Workers' Comp Fraud Busts

By Phil Yacuboski
July 26, 2017

imageA nationwide crackdown on individuals who didn't meet the standards when it came to insurance licensing requirements in eight states netted 675 arrests.

The raid, organized by the National Association of State Contractors Licensing Agencies (NASCLA), attempted to level the playing field for contractors, protect consumers and discourage illegal activity in the construction industry.

“The shared commitment of our state members brought awareness to unlicensed activity and spotlighted the contractor state licensing and registration boards nationally,” said Angie Whitaker, NASCLA executive director, in a statement to WorkersCompensation.com.

The raid highlighted the issues with workers' compensation fraud in Arizona, California, Florida, Oregon, Rhode Island, Texas, Utah and Washington.

In California, 100 suspected unlicensed contractors may face criminal charges. The state also issued 31 stop work orders. The state conducts on average, one raid per year to help curb the underground economy, using SWIFT, the Statewide Investigative Fraud Team. California has more than 280,000 licensed contractors.

“SWIFT works with the California Department of Insurance during sting operations and construction sweeps to help enforce workers' compensation laws,” said Ashely Caldwell, public information officer with the California State License Board.

She said employees may report an employer they believe isn't complying with the states' workers' comp laws.

“If a contractor does not have workers' compensation insurance and one of his or her employees gets hurt on the job, the property owner could potentially be liable. This is why we highly encourage consumers to verify that their contractor has a workers' comp policy to cover employees before they are hired to complete a construction project,” Caldwell said.

In California, if a contractor is caught having employees without a workers' compensation policy, they can receive a maximum penalty of up to a year in jail and/or a $10,000 fine. In Florida, there were 10 arrests, with 36 cease and desist orders were issued. In Oregon, the Construction Contractor Board found 83 suspected violations.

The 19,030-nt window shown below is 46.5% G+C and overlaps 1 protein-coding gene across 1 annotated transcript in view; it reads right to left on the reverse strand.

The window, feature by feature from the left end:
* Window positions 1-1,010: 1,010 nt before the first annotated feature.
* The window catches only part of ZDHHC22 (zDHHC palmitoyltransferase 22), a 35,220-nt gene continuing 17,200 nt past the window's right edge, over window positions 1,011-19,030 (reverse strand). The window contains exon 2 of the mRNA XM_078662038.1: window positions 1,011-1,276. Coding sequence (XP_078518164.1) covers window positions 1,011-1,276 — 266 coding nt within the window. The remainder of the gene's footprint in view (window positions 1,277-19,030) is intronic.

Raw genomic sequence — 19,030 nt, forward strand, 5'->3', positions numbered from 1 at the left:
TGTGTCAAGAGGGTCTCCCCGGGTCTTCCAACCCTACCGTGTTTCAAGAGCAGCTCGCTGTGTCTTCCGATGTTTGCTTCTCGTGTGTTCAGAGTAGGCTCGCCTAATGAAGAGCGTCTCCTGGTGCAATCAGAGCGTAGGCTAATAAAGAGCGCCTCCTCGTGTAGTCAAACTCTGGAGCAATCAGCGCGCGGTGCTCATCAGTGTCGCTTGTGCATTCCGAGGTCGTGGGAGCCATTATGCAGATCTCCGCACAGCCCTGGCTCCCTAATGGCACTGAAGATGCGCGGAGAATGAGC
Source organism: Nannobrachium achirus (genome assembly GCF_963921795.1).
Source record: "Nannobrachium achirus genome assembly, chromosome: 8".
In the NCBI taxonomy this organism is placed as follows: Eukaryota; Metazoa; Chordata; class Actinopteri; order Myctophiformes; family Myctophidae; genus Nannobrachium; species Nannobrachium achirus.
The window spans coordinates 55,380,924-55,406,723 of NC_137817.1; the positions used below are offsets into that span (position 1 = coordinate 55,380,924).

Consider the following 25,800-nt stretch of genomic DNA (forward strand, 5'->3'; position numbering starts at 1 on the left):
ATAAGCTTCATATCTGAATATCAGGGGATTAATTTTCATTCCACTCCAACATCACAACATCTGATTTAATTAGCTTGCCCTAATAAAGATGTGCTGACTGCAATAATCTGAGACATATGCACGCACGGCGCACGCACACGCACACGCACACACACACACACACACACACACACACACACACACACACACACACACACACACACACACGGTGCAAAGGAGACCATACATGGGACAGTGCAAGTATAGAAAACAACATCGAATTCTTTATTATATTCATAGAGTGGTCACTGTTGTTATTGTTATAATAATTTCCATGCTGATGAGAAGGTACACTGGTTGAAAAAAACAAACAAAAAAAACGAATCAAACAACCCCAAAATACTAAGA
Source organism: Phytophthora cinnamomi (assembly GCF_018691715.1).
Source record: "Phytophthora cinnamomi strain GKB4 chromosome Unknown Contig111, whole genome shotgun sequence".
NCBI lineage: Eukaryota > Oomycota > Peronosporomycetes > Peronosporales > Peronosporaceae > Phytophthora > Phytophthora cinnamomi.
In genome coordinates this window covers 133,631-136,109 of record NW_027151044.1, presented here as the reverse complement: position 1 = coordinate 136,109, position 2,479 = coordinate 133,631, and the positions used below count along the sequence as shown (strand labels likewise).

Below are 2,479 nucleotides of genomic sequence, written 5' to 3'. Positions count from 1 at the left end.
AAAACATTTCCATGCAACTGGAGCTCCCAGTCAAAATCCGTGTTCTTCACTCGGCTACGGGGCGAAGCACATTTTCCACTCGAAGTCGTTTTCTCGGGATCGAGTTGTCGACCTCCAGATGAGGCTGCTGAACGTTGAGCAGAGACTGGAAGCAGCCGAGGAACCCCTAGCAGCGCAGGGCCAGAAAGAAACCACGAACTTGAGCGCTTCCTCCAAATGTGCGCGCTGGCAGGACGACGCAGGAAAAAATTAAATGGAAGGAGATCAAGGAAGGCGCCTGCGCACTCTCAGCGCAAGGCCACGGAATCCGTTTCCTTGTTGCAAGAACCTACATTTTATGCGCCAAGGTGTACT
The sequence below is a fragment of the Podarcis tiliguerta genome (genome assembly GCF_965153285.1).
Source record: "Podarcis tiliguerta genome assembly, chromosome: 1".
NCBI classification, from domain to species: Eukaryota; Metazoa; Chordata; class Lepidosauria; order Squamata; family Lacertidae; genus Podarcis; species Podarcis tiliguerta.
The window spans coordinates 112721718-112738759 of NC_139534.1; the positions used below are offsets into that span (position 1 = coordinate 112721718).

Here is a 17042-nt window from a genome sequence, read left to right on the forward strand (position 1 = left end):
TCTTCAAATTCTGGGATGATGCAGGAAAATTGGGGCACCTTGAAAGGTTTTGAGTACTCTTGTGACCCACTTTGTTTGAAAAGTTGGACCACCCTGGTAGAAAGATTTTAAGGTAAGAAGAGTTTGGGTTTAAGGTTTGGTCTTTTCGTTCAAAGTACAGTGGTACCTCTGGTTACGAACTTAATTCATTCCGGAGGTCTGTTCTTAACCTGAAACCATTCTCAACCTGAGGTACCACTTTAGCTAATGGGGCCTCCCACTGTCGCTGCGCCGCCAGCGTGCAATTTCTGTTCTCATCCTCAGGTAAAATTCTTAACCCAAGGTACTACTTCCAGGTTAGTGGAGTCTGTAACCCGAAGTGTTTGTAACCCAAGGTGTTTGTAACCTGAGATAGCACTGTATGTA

Experts say raids like these help fight fraud.

“They've made great progress against workers' comp schemes in recent years,” said Jim Quiggle, director of communications, Coalition Against Insurance Fraud (CAIF). “The huge premium losses from illegally misclassifying employers remains one of the biggest unsolved workers' comp fraud trends today.”

Quiggle said the construction industry has a higher rate of fraud than other industries.

“Dishonest firms widely misclassify workers to duck full state-required comp coverage,” he said. “They steal contracts from honest competitors by passing along the large premium savings as lowball contract bids.”

According to the CAIF, the number of employees and size of payroll are two important factors that workers' compensation insurers use to gauge a firm's premiums. Typically, such workers are paid off the books to hide the evidence. Another scheme involves misclassifying employees in high-risk jobs as holding lower-risk jobs. A dishonest roofing firm, for example, might tell its insurer that its high-risk roofers are lower-risk sales staff or clerks.

“Workers' comp affects everybody,” said Tom Donahue, executive director of the Pennsylvania Insurance Fraud Prevention Authority. “It's not just the people who are out on workers' comp, not just the company they work for. They have to pay higher premiums and that is almost always passed onto the consumer.”

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